• Vinstar

    A quiet engine isn’t going to stop a careless driver or drunk driver, a texting driver etc. from running you over as you are sitting in the street. We hear almost every week in NYC about some crazy out of control car hopping the curb and killing or seriously hurting someone who is just walking on the sidewalk. If the sidewalk can’t even protect you from the cars do you think you would be safer sitting in the street?

  • Maggie

    These are fantastic. I really wish my neighborhood was getting one.

  • BBnet3000

    We need to make the city safer from automobiles, but this fear of sitting in public sounds like irrational car-phobia to me.

  • Vinstar

    Streets aren’t made for sitting on. It’s a dumb idea.

  • Bolwerk

    Don’t know much about history, eh? Or streets!

  • Vinstar

    You’re confusing American streets with European streets. Totally different. Pedestrian streets are very common in Europe, but in America are virtually nonexistent because the streets are built for cars and only for cars. Learn the difference.

  • Bolwerk

    That’s a silly argument. Even some cities not on the east coast have centuries of history before cars came along. Streets that have been mutilated for the exclusive use of cars can be, and sometimes have been, restored for use by citizens. It’s not even that expensive.

  • Vinstar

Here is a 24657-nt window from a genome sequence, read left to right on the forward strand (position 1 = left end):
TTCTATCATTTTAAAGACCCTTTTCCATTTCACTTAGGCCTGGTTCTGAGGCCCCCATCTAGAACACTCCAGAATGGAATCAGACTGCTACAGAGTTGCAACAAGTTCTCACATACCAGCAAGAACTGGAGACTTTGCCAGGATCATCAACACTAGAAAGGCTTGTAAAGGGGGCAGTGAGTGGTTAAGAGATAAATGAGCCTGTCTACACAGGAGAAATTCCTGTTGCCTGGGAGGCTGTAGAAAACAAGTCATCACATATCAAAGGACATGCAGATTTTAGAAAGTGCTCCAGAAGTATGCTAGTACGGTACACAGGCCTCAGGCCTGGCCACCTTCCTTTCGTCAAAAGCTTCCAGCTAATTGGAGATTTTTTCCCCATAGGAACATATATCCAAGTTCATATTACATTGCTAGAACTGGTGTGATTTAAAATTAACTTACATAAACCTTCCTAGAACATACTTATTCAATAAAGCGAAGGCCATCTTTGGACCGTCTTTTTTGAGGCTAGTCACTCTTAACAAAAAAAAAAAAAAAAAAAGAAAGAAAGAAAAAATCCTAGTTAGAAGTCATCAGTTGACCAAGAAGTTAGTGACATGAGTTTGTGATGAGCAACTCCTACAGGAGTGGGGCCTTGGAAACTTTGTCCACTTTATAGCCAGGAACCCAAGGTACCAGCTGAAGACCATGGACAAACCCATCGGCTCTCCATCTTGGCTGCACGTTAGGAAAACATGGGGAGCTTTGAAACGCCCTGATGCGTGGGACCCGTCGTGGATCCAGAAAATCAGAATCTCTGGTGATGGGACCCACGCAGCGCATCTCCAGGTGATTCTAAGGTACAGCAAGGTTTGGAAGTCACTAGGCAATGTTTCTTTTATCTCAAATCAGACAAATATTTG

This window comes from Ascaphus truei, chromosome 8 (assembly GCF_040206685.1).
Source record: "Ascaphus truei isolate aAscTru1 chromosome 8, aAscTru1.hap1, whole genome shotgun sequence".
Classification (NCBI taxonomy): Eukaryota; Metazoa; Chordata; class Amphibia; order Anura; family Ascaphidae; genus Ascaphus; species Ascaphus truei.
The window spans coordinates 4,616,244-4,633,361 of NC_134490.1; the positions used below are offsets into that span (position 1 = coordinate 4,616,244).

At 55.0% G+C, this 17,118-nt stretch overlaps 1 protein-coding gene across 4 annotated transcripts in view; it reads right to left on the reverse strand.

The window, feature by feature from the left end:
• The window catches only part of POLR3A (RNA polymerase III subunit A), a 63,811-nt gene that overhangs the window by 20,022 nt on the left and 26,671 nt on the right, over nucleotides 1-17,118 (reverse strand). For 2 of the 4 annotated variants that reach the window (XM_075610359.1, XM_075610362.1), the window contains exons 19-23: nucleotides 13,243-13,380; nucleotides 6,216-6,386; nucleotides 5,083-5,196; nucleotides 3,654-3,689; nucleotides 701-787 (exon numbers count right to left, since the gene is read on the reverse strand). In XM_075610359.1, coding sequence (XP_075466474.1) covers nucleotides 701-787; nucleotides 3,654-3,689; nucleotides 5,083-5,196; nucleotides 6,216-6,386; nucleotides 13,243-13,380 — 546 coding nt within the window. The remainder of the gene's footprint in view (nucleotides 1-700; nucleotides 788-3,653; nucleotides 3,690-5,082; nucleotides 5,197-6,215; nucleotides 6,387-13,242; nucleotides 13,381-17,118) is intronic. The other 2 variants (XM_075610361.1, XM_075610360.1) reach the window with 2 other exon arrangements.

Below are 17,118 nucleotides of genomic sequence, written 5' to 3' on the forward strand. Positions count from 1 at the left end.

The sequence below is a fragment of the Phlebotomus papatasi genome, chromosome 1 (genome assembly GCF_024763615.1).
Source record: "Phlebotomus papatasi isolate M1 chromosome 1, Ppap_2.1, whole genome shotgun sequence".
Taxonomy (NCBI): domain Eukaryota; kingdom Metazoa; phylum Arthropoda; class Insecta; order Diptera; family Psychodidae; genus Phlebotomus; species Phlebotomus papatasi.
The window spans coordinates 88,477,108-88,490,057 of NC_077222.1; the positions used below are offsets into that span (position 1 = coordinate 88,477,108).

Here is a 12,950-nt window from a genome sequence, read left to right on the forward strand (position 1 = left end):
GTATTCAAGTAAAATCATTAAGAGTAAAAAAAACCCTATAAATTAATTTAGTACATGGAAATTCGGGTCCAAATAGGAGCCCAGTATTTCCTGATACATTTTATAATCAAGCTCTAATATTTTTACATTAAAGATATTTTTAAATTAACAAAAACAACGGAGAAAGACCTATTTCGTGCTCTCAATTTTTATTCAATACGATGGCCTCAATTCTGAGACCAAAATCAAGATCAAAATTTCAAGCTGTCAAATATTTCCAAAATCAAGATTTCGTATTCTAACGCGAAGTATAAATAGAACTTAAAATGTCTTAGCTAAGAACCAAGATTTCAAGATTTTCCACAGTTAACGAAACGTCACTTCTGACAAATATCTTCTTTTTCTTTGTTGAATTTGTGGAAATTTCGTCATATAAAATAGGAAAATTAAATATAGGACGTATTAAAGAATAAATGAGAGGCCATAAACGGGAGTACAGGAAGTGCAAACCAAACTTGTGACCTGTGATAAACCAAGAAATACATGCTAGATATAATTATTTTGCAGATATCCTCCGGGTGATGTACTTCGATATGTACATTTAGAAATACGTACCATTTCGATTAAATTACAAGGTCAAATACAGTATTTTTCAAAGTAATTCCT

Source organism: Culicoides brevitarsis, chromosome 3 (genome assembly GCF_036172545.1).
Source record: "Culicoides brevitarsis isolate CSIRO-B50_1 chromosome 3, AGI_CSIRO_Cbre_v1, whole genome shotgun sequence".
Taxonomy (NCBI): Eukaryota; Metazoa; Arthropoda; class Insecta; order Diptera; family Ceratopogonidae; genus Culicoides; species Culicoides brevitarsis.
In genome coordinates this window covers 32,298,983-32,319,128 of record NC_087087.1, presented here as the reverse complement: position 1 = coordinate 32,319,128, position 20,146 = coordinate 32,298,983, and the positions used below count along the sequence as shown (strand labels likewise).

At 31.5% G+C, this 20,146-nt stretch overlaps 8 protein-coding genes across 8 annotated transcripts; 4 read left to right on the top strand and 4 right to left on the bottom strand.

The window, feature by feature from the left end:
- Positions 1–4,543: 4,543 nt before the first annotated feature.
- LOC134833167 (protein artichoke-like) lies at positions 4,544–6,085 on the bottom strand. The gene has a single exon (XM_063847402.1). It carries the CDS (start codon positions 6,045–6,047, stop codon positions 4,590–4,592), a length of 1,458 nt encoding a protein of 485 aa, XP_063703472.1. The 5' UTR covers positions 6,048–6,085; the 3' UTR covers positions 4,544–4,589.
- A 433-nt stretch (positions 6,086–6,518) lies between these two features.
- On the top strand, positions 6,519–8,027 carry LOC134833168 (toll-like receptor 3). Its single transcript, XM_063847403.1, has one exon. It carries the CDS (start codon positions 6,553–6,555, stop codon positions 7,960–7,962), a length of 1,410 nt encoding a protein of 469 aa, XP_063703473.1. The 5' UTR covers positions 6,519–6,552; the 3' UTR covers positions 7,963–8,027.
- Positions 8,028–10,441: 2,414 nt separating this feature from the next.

How is that relevant to the discussion? I’m pretty sure there were no cars on American streets during the revolutionary war era but we’re talking about modern America in the 21st century not the 18th or 19th.

  • Joe R.

    If you look at things holistically, you’re probably ahead of the game taking private cars off city streets. Whatever minor time savings or economic activity they may generate, they cost cities many times that in externalities, plus lost opportunity costs.

  • Bolwerk

    The streets that exist today often already existed then. That they had to be modified to accommodate automobiles would strongly suggest that the reverse is also possible.

    For that matter, I don’t see any inherent reason that streets that were originally designed for cars could not be modified for other uses.

  • Bolwerk

    I don’t see what we don’t encourage artisans and merchants to use streets way more. The space the city practically gives away to some fat suburbanite in a Hummer could be generating tax revenue.

    You can bet all the fiscal discipline preachers hate that idea too. Dumb fucks.

  • Troy Torrison

    It’s worth noting that in this specific case, Duane Street in Tribeca, the street is mostly free of traffic and the area would no doubt benefit from more ‘road diet’ plans for it in the future. Not every city street in New York, or Chicago or wherever in the U.S. is a good place for reclaiming spaces, but there are thousands spaces used for heavily subsidized car storage that could be put to much better use.

  • Tribeca Trust

    This is obviously a success in terms of users enjoying this new kind of amenity on a historic block. And hey, Streetsblog, you should have given a shout-out to us at Tribeca Trust for being the ones behind this particular one.